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Crispy Tilapia with Spicy Thai Basil Sauce

25 Jul

crispy tilapia with spicy thai basil sauce

Usually when I go out to eat, I love sharing. It makes the meal delightfully communal and also means that I get to try a variety of different dishes. But every once in a while, I encounter a dish so spectacularly tasty that I need to have it all to myself. The crispy tilapia with spicy basil sauce at my neighborhood Thai restaurant, Beau Thai, is one such dish. When it first showed up on their rotating specials, my boyfriend and I thought we’d give it a try. We were amazed by the perfectly cooked fish, crunchy fried crust, and fragrant and flavorful sauce. Luckily, it has since been moved onto their regular menu. These days, we’ll stop by for dinner, take a look at their menu (as though we might order something else), and then each get an order of this. So finally I decided I had to try my hand at recreating the dish. I did a simple panko-crusted and fried preparation for the fish itself and modeled the sauce off of my Thai basil stir fry. The end result was like hitting jackpot – now I can get my fill of this dish at home! And maybe I’ll finally try some new dishes the next time I’m at Beau Thai.

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Thai Basil Lime Agua Fresca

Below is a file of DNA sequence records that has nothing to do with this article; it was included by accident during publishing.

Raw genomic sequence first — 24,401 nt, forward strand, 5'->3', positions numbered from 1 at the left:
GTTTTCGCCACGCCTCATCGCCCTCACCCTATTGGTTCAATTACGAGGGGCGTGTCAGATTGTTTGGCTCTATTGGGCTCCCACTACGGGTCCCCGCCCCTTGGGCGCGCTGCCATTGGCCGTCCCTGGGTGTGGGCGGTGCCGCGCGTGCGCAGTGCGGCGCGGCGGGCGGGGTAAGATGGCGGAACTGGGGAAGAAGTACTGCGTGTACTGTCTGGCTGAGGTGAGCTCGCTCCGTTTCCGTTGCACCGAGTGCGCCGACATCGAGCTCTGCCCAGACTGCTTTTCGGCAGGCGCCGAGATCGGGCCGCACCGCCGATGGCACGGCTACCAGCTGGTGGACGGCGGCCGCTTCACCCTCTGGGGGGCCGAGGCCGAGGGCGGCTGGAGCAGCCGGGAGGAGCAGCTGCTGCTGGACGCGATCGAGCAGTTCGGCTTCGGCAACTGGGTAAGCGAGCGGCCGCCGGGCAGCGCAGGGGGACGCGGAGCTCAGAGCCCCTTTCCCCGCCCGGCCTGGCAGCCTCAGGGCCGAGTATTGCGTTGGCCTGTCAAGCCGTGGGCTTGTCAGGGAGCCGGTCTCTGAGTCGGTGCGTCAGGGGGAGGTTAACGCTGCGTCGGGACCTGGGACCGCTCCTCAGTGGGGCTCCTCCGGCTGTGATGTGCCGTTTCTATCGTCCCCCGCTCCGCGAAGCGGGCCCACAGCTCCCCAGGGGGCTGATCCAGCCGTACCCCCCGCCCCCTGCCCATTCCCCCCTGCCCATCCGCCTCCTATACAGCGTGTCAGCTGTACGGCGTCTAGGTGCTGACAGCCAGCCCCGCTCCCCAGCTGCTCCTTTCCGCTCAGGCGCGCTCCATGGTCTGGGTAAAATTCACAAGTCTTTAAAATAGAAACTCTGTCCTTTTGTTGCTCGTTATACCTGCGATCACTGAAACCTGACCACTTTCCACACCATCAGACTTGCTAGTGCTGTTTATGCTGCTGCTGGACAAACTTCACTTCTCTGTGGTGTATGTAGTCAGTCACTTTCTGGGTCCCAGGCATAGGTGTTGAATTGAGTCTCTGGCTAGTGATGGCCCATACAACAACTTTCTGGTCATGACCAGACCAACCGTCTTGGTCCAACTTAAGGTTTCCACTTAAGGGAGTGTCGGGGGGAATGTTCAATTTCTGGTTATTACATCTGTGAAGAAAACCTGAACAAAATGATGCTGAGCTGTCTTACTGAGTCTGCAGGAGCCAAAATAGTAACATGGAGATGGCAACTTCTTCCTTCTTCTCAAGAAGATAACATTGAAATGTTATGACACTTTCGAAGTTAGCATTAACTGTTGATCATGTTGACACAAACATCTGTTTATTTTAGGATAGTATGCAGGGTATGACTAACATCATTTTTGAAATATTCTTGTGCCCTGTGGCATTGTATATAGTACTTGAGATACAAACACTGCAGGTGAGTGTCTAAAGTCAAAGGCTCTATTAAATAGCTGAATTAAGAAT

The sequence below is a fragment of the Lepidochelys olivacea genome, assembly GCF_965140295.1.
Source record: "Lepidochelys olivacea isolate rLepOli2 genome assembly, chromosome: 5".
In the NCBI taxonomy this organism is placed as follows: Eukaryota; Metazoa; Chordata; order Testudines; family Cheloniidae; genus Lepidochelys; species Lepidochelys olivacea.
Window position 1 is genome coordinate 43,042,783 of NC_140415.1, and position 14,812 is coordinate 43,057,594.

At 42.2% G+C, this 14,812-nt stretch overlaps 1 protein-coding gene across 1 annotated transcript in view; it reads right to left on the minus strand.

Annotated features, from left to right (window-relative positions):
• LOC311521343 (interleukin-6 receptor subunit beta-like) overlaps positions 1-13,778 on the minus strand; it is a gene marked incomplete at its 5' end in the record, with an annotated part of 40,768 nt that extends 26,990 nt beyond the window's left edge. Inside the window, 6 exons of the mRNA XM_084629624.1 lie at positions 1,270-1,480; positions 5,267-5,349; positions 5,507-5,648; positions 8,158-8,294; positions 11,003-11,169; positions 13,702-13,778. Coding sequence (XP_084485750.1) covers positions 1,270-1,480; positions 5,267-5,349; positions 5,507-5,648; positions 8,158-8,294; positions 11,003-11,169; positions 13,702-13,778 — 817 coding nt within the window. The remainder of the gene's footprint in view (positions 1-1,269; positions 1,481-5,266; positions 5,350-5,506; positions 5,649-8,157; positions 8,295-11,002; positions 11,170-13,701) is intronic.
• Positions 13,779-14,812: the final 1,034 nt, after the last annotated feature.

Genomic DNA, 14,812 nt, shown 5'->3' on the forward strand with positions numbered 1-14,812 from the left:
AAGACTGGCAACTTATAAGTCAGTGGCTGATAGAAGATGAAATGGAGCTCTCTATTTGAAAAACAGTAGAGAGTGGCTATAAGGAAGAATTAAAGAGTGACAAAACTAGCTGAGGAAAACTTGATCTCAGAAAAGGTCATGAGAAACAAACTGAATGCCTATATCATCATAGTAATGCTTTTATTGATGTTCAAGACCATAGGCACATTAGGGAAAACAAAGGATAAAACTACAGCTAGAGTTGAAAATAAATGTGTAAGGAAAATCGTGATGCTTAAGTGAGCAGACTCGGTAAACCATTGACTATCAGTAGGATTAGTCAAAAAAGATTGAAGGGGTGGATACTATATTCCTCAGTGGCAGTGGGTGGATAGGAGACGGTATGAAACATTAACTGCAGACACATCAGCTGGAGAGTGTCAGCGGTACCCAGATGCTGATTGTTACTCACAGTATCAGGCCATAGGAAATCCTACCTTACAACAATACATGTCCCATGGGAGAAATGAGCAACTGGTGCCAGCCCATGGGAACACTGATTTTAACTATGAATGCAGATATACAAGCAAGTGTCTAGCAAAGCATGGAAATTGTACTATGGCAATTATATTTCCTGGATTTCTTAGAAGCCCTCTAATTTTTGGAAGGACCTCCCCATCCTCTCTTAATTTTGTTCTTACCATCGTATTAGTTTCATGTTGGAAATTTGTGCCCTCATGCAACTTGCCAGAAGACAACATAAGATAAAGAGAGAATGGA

29 Jun

thai basil lime agua fresca

I’ve been posting about Thai basil all week, and here’s a final recipe honoring one of my favorite herbs. Perfect for the seemingly constant heatwaves that have been hitting DC lately. An amazingly refreshing agua fresca. A little sweet and a little tart and packed with flavor from the Thai basil (this is one recipe where other varieties of basil can be readily substituted, too, if that’s what you have in abundance), this is exactly the drink I want to sit and sip on during a hot summer day. It’s also ridiculously simple to make and a vibrant glowing green color, so it’s a great option to serve to guests.

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Thai Basil Stir Fry

25 Jun

thai basil stir fry

Can I tell you what I am most excited about in my garden this year? Thai basil. A sweet basil cultivar used not only in Thai cooking, but also in Vietnamese, Laotian, and Taiwanese cuisine, this variety has dark purple stems and a distinctive anise flavor. Here’s the very first dish I cooked using fresh Thai basil from my garden. A simple vegetable stir fry with zucchini, carrot, and mushrooms, finished off with a fistful of Thai basil leaves and a simple Thai sauce. Garlic, shallots, and bird’s eye chiles (which are quite spicy, by the way, so cut back if you don’t have a very high spice tolerance) help to round out the flavors in this addictive stir fry. This could easily be adapted to whatever vegetables you like, but don’t even think about leaving out or substituting the Thai basil. It can usually be found in large bunches at Asian markets (which is also your best bet for fish sauce and bird’s eye chiles). Once you try this stir fry, don’t be surprised if you find yourself seeking out Thai basil whenever possible and wishing for your very own plant.